Dust to Dust

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While there are many risks associated with the drying of the Salton Sea, perhaps the most concerning is the risk to public health. Previous posts on this blog discussed the health effects of dust from the Salton Sea, and that these health effects could end up costing around $29 billion. However, you may be thinking that these risks and costs are exaggerations or scare tactics. How could the dust from the Salton Sea make such a big difference when it is relatively small (343 square miles) when compared to the whole Salton Basin area of 8,360 square miles? Also, the majority of the basin is not covered by crops to reduce the wind erosion and transport of dust. So how can the drying of the Salton Sea which is approximately 3% of the total basin area, have such a disproportionate impact on the air quality? The answers to these questions lie in the composition of the sediment that lies below the Salton Sea. Continue reading “Dust to Dust”

Desalting the Sea: Part 1

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Much like the Salton Sea, many inland bodies of water suffer from rising salinity, which can harm biota and prevent beneficial water use. This salinization occurs when soil, which contains salts and minerals, is mobilized from clearing natural vegetation or when fresh water is diverted for irrigation. [1] As irrigation water and drinking water sources become increasingly salty, different solutions become necessary to recover freshwater. Saudi Arabia is the world’s leader in desalination, which is the industrial process of removing salt from water, with 50% of the nation’s drinking water recovered from seawater. [2] At the Salton Sea, desalination is being explored as a part of habitat restoration efforts. Continue reading “Desalting the Sea: Part 1”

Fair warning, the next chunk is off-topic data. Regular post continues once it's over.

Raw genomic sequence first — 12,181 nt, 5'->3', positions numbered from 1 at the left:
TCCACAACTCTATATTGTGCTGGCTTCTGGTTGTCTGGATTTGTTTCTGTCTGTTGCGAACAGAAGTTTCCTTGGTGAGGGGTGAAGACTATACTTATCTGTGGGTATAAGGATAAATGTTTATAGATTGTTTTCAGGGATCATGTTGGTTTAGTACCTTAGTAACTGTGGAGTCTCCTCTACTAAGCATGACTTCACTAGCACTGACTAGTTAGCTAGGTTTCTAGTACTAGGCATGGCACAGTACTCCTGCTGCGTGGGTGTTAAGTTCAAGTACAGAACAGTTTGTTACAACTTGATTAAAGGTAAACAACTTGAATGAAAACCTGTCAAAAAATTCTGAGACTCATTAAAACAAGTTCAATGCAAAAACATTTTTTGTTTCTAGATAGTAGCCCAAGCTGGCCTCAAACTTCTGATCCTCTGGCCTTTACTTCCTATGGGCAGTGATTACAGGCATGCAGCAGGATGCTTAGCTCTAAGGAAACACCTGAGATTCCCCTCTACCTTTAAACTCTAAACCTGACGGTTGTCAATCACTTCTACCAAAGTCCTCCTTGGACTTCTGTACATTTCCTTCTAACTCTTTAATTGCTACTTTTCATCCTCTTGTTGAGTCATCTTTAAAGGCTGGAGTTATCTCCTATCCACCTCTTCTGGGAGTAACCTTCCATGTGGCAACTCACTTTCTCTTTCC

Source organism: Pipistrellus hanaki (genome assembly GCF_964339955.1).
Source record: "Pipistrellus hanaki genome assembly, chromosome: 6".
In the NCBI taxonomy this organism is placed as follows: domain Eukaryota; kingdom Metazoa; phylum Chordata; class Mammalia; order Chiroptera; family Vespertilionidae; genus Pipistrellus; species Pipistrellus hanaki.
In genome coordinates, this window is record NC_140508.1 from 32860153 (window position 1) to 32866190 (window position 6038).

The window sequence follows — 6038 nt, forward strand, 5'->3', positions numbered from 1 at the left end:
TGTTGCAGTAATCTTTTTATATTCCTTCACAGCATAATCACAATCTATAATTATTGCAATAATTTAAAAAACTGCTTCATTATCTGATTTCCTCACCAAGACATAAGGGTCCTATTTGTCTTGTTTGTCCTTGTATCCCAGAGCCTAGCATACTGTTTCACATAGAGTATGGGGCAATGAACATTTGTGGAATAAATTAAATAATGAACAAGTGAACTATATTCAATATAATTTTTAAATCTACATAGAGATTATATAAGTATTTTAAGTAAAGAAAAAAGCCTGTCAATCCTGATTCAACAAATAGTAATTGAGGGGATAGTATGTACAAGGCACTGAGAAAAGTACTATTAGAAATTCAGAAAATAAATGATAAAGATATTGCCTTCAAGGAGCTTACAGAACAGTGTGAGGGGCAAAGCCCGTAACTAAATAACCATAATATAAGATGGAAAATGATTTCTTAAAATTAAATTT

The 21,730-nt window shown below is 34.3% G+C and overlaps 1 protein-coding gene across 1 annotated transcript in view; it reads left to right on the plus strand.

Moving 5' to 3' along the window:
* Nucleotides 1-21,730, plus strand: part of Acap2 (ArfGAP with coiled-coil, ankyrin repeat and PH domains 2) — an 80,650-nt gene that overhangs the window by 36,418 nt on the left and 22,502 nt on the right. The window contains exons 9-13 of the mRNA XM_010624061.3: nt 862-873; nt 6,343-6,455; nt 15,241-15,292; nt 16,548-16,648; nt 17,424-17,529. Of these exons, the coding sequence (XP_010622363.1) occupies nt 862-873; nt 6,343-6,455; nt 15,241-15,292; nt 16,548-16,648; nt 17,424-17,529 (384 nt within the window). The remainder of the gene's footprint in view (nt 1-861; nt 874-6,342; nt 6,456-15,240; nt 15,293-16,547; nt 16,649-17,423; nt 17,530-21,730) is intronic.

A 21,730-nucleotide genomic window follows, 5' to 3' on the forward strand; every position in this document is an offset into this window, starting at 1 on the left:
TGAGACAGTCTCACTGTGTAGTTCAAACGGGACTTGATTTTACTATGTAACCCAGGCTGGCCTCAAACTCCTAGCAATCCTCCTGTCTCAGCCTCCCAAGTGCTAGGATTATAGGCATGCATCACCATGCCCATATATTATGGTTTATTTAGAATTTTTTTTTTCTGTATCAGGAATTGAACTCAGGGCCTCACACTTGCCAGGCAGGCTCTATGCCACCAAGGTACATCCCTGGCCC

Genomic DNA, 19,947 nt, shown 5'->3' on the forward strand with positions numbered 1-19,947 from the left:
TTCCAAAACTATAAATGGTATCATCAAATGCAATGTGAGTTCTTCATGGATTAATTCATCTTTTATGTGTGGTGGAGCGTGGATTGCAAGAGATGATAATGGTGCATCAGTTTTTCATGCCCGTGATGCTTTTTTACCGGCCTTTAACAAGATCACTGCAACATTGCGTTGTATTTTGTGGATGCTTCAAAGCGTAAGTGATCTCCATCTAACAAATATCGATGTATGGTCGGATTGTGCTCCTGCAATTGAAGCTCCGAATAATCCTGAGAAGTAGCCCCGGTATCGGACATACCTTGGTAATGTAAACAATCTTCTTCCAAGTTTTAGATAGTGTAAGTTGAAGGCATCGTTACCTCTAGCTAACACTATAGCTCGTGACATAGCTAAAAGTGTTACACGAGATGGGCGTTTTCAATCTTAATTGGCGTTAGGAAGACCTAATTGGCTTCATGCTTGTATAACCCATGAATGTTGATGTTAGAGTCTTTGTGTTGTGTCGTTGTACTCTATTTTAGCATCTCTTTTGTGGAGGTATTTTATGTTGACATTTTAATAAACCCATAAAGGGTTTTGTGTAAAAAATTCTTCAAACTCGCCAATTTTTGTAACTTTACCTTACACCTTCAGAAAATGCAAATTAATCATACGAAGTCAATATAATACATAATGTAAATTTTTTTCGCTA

The Science of Salt

Millions of years ago, dinosaurs walked the Earth and the Salton Trough was at the bottom of the ocean. The Salton Trough was part of the Gulf of California until four million years ago when sediment from the Colorado River built up and closed the gap.1 Today, there are 150 miles between the Salton Sea and the Gulf of California, but evidence of their former connection can be found in the soil.

The land around the Salton Sea is composed of minerals of marine origin; many of these minerals are salts. A salt is a compound made up of positively (cation) and negatively (anion) charged ions. Sodium chloride, known as table salt, is the primary salt in the ocean and it dissolves readily in water to form a sodium cation and a chlorine anion. Other chemical components of seawater include magnesium, calcium, and potassium cations and sulfate anions. The Salton Sea has many of the ions of seawater in addition to phosphate and nitrate nutrients from fertilizers that are flushed into the Sea.2 Together, the total dissolved salt content of a body of water is called salinity. Continue reading “The Science of Salt”